Somali Americans, many who fled the war, are now seeking elected office

COLUMBUS, Ohio (AP) – It’s a busy Friday afternoon at a Somali restaurant on the northeast side of Columbus, home to the second-largest Somali population in the United States. The smell of spices is as strong as the loud conversation, and the East African restaurant is packed after afternoon prayers at the nearby mosque.

The crowd grows when a familiar face is thrown in — Ismail Mohamed, a young Somali lawyer and candidate for the Ohio Legislature. Old and young alike clamor to greet each other. The excitement that someone from their community could represent them in the legislature is palpable.

“It’s humbling, you know, to be in this position, but it puts a lot of pressure on you where people have really high expectations,” he said.

The 30-year-old Democrat is one of a small but growing number of immigrants who fled Somalia’s civil war and famine, ready to lend their voice to the political process in the places they now call home.

Across the country, 11 Somali Americans are running for legislative seats in Maine, Minnesota, Ohio and Washington state. Somali Americans are also elected to city councils, school boards, and, in Minnesota, to legislative seats and Congress.

Increasing political influence corresponds with increasing numbers. There was an influx of Somalis arriving in the United States in the late 1990s and early 2000s, and their numbers now exceed 300,000.

“We have only just begun. I hope there will be more,” said Jaylani Hussein, executive director of the Minnesota chapter of the Council on American-Islamic Relations.

They are part of a century-long trend of new immigrants testing the waters of the political process after settling in the United States. Many Somali American candidates say they want to make their voices heard, ensure their communities have a seat at the table and offer solutions to the problems plaguing their communities.

“Our driving force is to see betterment for everyone who lives here. Running for office is our way of showing that we’re here and willing to contribute,” said Mana Abdi, who is expected to win her race and make history as the first Somali-American in the Maine Legislature.

Abdi wears a headscarf because of her Muslim faith, like most people from Somalia, as she knocked on doors and visited residents outside the Children’s Aid community on a recent afternoon.

The 26-year-old Democrat, who came to America as a child, graduated from the University of Maine at Farmington and works at Bates College, is unopposed because her Republican opponent dropped out after he shared a social media post saying Muslims should not hold an office.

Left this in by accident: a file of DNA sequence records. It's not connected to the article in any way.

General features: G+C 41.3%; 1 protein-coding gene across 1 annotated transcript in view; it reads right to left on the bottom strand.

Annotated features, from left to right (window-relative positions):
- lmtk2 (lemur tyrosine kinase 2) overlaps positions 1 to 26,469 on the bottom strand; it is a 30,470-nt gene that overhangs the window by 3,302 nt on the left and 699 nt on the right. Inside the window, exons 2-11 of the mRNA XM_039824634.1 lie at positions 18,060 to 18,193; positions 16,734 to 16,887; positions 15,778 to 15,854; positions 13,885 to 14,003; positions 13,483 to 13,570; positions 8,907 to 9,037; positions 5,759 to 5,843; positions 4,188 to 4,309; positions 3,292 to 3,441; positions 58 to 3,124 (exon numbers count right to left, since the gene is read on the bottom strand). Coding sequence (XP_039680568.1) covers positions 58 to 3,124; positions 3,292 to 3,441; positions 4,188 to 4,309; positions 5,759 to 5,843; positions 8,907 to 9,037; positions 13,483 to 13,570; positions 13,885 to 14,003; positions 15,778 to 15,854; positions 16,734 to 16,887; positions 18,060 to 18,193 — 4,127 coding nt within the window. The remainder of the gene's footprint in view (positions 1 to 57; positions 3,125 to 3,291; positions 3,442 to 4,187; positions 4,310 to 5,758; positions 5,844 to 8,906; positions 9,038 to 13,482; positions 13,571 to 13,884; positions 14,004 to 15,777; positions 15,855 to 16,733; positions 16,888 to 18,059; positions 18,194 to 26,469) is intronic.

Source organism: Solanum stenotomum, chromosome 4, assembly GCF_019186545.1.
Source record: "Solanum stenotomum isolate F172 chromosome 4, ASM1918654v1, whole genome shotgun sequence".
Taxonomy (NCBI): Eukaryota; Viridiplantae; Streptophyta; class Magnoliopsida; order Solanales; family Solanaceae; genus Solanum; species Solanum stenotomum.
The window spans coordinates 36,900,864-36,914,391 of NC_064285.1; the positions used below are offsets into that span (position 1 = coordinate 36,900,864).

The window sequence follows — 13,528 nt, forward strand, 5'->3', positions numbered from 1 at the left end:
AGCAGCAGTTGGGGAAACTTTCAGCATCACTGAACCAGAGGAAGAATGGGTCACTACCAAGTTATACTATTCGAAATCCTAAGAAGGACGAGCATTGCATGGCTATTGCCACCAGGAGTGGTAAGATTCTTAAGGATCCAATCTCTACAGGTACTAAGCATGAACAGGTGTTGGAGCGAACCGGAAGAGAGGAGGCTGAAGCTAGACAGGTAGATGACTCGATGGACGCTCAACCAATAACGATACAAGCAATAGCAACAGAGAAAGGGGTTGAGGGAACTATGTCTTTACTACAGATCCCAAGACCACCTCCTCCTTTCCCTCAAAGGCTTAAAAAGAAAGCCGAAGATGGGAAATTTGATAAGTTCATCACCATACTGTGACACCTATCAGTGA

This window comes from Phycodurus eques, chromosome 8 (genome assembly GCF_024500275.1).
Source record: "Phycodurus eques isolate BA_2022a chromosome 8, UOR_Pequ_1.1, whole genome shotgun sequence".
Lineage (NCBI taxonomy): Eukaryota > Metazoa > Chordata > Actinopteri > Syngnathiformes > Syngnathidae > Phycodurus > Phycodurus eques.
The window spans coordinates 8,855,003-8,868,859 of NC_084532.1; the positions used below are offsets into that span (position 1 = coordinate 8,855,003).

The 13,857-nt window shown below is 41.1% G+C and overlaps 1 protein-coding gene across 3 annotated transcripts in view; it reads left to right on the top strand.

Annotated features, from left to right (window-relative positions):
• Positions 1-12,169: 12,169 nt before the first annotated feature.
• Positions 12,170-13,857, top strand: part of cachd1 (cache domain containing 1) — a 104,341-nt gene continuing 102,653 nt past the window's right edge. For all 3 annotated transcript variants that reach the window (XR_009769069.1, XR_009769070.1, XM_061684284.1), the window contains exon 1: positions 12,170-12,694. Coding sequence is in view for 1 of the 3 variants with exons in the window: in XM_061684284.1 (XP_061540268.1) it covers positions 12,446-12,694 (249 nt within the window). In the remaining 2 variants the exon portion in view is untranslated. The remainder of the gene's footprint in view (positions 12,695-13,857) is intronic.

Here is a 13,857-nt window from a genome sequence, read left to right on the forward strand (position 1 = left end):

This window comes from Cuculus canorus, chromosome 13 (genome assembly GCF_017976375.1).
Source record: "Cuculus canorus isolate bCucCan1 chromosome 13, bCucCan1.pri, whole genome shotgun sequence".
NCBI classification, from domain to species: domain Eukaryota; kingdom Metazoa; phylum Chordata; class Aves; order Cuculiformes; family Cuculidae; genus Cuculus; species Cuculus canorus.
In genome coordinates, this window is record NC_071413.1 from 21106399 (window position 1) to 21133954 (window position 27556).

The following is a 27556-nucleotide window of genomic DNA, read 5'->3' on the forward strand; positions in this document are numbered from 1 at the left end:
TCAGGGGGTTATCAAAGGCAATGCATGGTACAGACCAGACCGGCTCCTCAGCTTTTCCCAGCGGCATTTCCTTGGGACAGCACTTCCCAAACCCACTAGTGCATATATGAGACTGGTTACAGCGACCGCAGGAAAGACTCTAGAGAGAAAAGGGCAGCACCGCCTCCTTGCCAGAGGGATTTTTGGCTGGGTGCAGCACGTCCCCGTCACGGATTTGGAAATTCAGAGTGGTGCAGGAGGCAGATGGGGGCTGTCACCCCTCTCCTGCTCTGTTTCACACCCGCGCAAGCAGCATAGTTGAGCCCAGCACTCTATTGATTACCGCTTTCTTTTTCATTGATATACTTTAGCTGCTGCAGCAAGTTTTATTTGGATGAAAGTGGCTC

She could be joined by another Somali-American, South Portland Mayor Deqa Dhalac, who is running for another Maine legislative district.

Dhalac, a 54-year-old social worker and Democrat, said part of the reason she was inspired to run was Republican former President Donald Trump, who made vulgar comments about immigrants from Haiti and Africa and banned travel from several Muslim-majority countries, including Somalia.

“If we’re not running for office, we can’t blame other people for making policies and laws and complain about it. You have to be at the table if you want to make good decisions for your community,” she said.

Newcomers share many of the same concerns as the US-born. The candidates are focused on affordable housing, public safety and increased school funding – issues that directly affect their communities.

“People ask ‘are you American?’ just because your last name is, you know, Mohamed or, you know, Abdi,” Mohamed said, noting that fellow immigrants prove they are just as American as others by serving in the armed forces and becoming doctors, lawyers, engineers and more.

Like Abdi, 26-year-old Munira Abdullahi is almost guaranteed to be the first Somali woman and the first Muslim woman to serve in the Ohio Legislature because she is also unopposed. Abdullahi, who is running as a Democrat, was born in a refugee camp after her parents fled Somalia. Decades later, she is the youth director for the Muslim American Society and a graduate of Ohio State University.

“I know a lot of young women look up to me and see themselves in me and realize they could do this too,” she said. “I really want young women and young women of color in particular to look at me and say, like, if I really want this, I can do it.”

Immigrants bring different perspectives and experiences and contribute to the economy by starting businesses and bringing new energy to communities, said Molly Herman, manager of citizenship and civic engagement at the Immigrant Welcome Center in Portland, Maine.

“Getting new individuals, new perspectives, new or different backgrounds, people coming from all kinds of places, I think is really important to continuing a successful democracy,” she said.

The inspiration for some of the candidates is US Representative Ilhan Omar of Minnesota, who grew up in a refugee camp and became the first Somali American member of Congress. She and several other young Democratic women of color were collectively nicknamed “the squad.”

She said she is eager to see more Somali-Americans join her in Washington.

“Somali Americans are Americans just like everyone else, and we don’t need an invitation to show up or serve our communities. I am incredibly proud of all the Somali Americans who are entering public service and I can’t wait to see even more of us in the halls of Congress,” she said.


Sharp reported from Lewiston, Maine. Hendrickson is a staff member for the Associated Press/Report for America Statehouse News Initiative. Report for America is a nonprofit national service program that places journalists in local newsrooms to report on hidden issues.


Follow Samantha Hendrickson on Twitter @samanthajhendr and David Sharp on Twitter @David_Sharp_AP.

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